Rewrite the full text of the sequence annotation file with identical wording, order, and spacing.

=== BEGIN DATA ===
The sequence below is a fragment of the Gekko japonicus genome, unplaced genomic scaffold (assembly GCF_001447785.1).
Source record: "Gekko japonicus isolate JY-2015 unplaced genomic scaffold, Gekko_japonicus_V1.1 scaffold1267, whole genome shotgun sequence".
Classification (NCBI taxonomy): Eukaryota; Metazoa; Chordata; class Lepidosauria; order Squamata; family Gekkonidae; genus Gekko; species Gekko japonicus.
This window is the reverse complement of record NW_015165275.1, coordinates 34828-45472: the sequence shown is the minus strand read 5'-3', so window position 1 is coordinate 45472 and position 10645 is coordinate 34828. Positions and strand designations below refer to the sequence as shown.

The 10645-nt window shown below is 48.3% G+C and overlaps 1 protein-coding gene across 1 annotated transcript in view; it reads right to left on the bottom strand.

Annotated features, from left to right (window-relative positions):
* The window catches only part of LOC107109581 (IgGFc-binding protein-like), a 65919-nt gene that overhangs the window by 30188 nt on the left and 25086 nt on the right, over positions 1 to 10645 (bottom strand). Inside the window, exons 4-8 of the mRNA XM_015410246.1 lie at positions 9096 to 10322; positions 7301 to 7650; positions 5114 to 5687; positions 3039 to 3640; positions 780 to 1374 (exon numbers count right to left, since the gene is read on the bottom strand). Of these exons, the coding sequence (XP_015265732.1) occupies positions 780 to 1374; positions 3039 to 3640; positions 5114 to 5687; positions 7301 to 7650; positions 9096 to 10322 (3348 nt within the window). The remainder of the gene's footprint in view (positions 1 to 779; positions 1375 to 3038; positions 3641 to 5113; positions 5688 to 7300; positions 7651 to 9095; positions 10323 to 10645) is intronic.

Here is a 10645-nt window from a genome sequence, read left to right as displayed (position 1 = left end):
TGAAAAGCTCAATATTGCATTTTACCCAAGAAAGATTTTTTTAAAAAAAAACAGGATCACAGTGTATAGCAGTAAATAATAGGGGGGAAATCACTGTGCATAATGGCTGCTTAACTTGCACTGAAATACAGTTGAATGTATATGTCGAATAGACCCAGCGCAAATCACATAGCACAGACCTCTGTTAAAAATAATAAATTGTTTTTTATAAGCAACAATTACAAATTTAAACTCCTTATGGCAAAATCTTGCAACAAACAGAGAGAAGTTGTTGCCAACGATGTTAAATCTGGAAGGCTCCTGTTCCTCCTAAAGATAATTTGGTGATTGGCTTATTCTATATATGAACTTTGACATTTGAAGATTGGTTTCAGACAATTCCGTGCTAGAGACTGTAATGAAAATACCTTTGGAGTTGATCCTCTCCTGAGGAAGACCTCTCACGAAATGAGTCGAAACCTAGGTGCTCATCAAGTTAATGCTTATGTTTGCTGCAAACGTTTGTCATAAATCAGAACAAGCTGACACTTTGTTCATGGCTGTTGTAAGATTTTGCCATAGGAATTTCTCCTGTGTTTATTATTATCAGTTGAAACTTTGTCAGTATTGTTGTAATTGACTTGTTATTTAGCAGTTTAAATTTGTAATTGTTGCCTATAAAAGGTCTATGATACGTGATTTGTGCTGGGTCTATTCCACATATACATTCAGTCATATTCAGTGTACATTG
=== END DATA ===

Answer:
The sequence below is a fragment of the Gekko japonicus genome, unplaced genomic scaffold (assembly GCF_001447785.1).
Source record: "Gekko japonicus isolate JY-2015 unplaced genomic scaffold, Gekko_japonicus_V1.1 scaffold1267, whole genome shotgun sequence".
Classification (NCBI taxonomy): Eukaryota; Metazoa; Chordata; class Lepidosauria; order Squamata; family Gekkonidae; genus Gekko; species Gekko japonicus.
This window is the reverse complement of record NW_015165275.1, coordinates 34828-45472: the sequence shown is the minus strand read 5'-3', so window position 1 is coordinate 45472 and position 10645 is coordinate 34828. Positions and strand designations below refer to the sequence as shown.

The 10645-nt window shown below is 48.3% G+C and overlaps 1 protein-coding gene across 1 annotated transcript in view; it reads right to left on the bottom strand.

Annotated features, from left to right (window-relative positions):
* The window catches only part of LOC107109581 (IgGFc-binding protein-like), a 65919-nt gene that overhangs the window by 30188 nt on the left and 25086 nt on the right, over positions 1 to 10645 (bottom strand). Inside the window, exons 4-8 of the mRNA XM_015410246.1 lie at positions 9096 to 10322; positions 7301 to 7650; positions 5114 to 5687; positions 3039 to 3640; positions 780 to 1374 (exon numbers count right to left, since the gene is read on the bottom strand). Of these exons, the coding sequence (XP_015265732.1) occupies positions 780 to 1374; positions 3039 to 3640; positions 5114 to 5687; positions 7301 to 7650; positions 9096 to 10322 (3348 nt within the window). The remainder of the gene's footprint in view (positions 1 to 779; positions 1375 to 3038; positions 3641 to 5113; positions 5688 to 7300; positions 7651 to 9095; positions 10323 to 10645) is intronic.

Here is a 10645-nt window from a genome sequence, read left to right as displayed (position 1 = left end):
TGAAAAGCTCAATATTGCATTTTACCCAAGAAAGATTTTTTTAAAAAAAAACAGGATCACAGTGTATAGCAGTAAATAATAGGGGGGAAATCACTGTGCATAATGGCTGCTTAACTTGCACTGAAATACAGTTGAATGTATATGTCGAATAGACCCAGCGCAAATCACATAGCACAGACCTCTGTTAAAAATAATAAATTGTTTTTTATAAGCAACAATTACAAATTTAAACTCCTTATGGCAAAATCTTGCAACAAACAGAGAGAAGTTGTTGCCAACGATGTTAAATCTGGAAGGCTCCTGTTCCTCCTAAAGATAATTTGGTGATTGGCTTATTCTATATATGAACTTTGACATTTGAAGATTGGTTTCAGACAATTCCGTGCTAGAGACTGTAATGAAAATACCTTTGGAGTTGATCCTCTCCTGAGGAAGACCTCTCACGAAATGAGTCGAAACCTAGGTGCTCATCAAGTTAATGCTTATGTTTGCTGCAAACGTTTGTCATAAATCAGAACAAGCTGACACTTTGTTCATGGCTGTTGTAAGATTTTGCCATAGGAATTTCTCCTGTGTTTATTATTATCAGTTGAAACTTTGTCAGTATTGTTGTAATTGACTTGTTATTTAGCAGTTTAAATTTGTAATTGTTGCCTATAAAAGGTCTATGATACGTGATTTGTGCTGGGTCTATTCCACATATACATTCAGTCATATTCAGTGTACATTG